“We worked the mine down to the 300 level, to where it would drain naturally through the adits. I only remember two accidents while I was working there, one was a shift boss who broke both legs and the other was me. We were making a box hole or header, that’s where a vertical shaft is cut up from a level. It may be about 12 feet square and could extend right up to the next level, depending on the lodes. Out of this shaft would be the stopes which were driven sideways – following the mineral. I was making up the timberwork when a large rock fell on my back. They sent out an ambulance from Goonown and Dr Cuthbert Whitworth came out to tend me but I wasn’t badly hurt.

You could always tell when things were going well, someone would start to sing a hymn or a carol and it would be picked up by the men all along the tunnels. George Wills was a good singer but he could lose his cool occasionally. I remember when we had some Russian timber, the stuff was so hard that you couldn’t cut it with a saw and you had to drill holes for the nails. As George was trying to work it, bits of granite were flying off and stinging his arms. He got so fed up that he picked up his hammer and threw it as far as he could. He did this a few times and it was my job to go and fetch it back!

If we were working underground during the day, we could get back to grass (3) by walking out through the adits and up the cliff paths. At night time it was a different matter. We had to climb up the shaft ladders, otherwise enemy planes could have spotted our lights – being so close to the airfield, everything above ground had to be blacked out.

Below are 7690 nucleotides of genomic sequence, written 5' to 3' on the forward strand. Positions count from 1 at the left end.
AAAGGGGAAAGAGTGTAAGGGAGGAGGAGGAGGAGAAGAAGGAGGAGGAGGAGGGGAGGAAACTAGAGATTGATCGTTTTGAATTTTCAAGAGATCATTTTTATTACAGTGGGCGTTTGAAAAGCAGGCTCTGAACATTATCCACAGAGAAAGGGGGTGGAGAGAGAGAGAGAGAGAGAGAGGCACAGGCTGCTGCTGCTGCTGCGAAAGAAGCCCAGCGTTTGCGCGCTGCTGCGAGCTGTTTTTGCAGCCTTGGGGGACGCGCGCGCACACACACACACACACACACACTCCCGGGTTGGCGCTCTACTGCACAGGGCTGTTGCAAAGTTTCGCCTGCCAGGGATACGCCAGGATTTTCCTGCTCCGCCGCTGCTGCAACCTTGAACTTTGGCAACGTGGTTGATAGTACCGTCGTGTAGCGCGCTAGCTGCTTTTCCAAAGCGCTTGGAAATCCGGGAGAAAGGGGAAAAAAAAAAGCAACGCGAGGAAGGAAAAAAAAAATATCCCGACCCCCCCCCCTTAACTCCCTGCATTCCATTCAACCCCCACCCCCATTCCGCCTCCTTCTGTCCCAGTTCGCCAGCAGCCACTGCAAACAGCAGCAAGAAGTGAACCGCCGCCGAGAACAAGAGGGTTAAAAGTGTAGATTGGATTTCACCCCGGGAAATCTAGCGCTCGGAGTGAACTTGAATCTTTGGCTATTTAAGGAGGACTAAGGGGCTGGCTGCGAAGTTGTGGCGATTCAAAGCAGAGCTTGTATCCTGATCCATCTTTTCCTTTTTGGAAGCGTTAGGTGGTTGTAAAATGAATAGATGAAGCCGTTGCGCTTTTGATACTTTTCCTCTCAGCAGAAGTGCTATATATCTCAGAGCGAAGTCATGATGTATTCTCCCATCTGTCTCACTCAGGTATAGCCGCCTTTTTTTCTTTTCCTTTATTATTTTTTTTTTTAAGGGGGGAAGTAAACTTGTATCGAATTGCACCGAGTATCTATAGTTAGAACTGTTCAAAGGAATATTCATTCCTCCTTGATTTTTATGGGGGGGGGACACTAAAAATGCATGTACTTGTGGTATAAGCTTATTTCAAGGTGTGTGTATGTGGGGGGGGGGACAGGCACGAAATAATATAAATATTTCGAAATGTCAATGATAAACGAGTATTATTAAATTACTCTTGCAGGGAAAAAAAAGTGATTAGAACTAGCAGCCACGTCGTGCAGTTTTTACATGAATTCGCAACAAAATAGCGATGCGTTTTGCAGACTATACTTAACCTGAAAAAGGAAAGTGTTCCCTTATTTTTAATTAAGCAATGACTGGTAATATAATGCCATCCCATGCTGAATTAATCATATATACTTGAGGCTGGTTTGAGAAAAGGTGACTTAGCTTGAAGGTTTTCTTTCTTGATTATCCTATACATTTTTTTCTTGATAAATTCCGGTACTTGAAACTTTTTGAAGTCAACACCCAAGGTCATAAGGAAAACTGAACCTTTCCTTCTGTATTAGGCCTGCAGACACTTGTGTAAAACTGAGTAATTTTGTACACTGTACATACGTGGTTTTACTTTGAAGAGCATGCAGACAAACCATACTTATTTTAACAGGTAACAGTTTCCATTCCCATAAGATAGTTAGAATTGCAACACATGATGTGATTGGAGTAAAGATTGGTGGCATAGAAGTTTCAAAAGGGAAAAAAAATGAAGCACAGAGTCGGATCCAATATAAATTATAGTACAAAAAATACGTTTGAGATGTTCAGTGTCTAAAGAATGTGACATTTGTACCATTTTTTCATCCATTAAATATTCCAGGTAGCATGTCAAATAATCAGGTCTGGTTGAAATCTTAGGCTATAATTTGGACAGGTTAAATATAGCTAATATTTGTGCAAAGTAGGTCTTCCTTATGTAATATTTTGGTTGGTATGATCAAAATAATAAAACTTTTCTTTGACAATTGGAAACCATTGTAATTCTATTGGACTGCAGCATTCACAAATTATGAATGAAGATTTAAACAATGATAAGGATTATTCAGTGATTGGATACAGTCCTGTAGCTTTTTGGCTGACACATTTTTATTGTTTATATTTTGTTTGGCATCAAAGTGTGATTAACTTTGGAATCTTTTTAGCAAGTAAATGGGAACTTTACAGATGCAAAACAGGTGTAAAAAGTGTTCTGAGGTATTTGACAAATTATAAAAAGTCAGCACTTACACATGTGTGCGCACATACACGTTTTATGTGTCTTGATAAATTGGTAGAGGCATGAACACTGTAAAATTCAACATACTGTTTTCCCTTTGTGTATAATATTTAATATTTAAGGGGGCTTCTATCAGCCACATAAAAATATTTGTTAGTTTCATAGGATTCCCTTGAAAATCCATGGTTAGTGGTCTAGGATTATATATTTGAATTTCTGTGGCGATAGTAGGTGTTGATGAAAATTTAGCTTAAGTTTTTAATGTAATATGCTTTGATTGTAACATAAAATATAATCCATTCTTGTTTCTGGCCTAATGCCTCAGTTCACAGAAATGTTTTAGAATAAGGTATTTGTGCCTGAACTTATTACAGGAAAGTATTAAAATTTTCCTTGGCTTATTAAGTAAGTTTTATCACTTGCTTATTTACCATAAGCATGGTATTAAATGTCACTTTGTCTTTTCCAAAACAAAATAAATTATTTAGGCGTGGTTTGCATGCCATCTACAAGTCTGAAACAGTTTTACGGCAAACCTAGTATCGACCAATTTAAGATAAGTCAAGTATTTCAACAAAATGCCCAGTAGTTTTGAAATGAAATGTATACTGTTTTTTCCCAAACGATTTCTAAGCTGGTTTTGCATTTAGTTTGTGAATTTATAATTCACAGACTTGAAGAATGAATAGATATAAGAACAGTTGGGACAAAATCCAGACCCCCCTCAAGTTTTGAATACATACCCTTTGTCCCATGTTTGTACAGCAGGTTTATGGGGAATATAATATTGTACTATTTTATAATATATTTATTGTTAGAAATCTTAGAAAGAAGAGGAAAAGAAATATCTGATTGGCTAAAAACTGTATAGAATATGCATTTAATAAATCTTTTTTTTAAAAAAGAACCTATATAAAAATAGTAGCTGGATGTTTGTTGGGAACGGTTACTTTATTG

One night a month I had to go on fire patrol and on one occasion I was there with my brothers, Bill and John. We were in the foreman’s office when a German plane dropped some incendiary bombs. Luckily, they were on the edge of the cliff and fell into the sea.

The water for the mill was taken from the sea and one of my jobs was to keep the pump free of seaweed. A lot of us were involved in work that couldn’t be measured and we were paid Daywork, that’s so much a shift. We were paid once a month but you received subsistence each week. The miners worked on contract, that’s measured rates. We had to go to the Count House to receive our pay – where the industrial units are now.”

Stalactites in the making


Cligga Mine staff 1941/42 (Photo: courtesy John Gribble)

Captain T Gribble and staff of Cligga Mine (Perranporth) April 29th 1942. (Photo: courtesy John Gribble and names by Richie Sandercock of St Agnes – number 85 in photo)

Richie Sandercock also provided these brief descriptions of the various jobs: